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Published: Thursday, 7/21/2011

San Jose's Vietnamese cafes figure less is more

Scantily clad servers pack in the customers

SAN JOSE MERCURY NEWS
Vietnamese cafes are a cultural fixture of San Jose's Southeast Asian community and have been known for the provocative attire of their waitresses for nearly two decades. Vietnamese cafes are a cultural fixture of San Jose's Southeast Asian community and have been known for the provocative attire of their waitresses for nearly two decades.
SAN JOSE MERCURY NEWS Enlarge

SAN JOSE, Calif. -- When Cafe Quyen is hopping -- as it often is, day and night -- the Vietnamese coffee shop has as many as six waitresses serving customers crammed into a space no larger than a doctor's waiting room.

A cultural fixture of San Jose's Southeast Asian community bounded by Story and Tully roads, the Vietnamese cafes drip coffee and covetousness.

The waitresses at Quyen on a recent weekday afternoon were in various stages of undress. A middle-age woman whom bloggers refer to as "boss lady Linh" passed through the crowd in a hot pink see-through blouse as waitresses climbed on chairs and danced, shouting "Tip! Tip!" at the customers.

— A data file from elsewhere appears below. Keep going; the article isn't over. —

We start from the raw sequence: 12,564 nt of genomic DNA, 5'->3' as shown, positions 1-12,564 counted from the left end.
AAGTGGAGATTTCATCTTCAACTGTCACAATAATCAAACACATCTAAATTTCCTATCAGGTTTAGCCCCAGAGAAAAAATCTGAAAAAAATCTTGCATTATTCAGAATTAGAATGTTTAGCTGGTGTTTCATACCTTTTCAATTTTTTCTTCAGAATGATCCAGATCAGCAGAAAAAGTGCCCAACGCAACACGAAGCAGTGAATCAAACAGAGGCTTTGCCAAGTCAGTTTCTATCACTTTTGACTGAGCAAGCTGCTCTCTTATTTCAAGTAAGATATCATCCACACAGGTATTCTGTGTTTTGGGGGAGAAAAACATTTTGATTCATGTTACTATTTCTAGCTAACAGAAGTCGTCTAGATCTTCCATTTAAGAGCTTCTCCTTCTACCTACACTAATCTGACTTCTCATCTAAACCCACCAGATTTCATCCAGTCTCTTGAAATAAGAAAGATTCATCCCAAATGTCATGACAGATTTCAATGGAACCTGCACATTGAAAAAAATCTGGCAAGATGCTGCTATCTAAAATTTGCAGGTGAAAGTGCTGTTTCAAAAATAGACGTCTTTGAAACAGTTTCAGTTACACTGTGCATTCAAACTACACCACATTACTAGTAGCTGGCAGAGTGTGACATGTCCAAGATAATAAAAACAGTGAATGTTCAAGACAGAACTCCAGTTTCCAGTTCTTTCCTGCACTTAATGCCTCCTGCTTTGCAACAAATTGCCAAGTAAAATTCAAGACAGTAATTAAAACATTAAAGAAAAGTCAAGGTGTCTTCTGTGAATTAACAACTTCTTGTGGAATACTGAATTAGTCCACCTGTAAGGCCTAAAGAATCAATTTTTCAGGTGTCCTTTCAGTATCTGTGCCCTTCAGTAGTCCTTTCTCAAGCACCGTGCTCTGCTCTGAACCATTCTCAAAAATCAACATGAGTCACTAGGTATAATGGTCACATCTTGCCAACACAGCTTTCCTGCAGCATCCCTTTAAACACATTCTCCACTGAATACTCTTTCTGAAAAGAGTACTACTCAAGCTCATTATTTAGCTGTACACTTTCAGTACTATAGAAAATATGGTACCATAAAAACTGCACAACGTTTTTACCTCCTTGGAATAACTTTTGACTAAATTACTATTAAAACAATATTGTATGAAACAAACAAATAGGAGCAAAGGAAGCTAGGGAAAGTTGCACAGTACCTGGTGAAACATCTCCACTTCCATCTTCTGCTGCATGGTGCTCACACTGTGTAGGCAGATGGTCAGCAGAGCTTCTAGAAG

The coffee shops -- which have been in business for at least two decades in San Jose -- always have been known for the provocative attire of their waitresses. But as the economy tanked, the bottom fell out of some servers' costumes -- literally.

Several Vietnamese coffee shops began serving $4 glasses of iced coffee to their predominantly male clientele by waitresses wearing little or nothing at all.

It's hard to come by facts and figures -- well, facts anyway -- from this cafe culture. But if you believe blog posters, who follow the wardrobe contrivances of waitresses as they might Paris couturiers, women are paid according to how much they are willing to take off, with those baring everything earning about $30 an hour, plus tips.

But despite the link to lust, the coffee shops have rarely been visited by the San Jose Police Department in recent months. "No, it's not permitted, and no, we don't turn a blind eye to it," said Sgt. Jason Dwyer, a department spokesman.

"But the reality is we have to prioritize. If we're going to spend resources, do we want to spend them doing gang and drug enforcement? Or do we want them going into these Viet coffee shops?"



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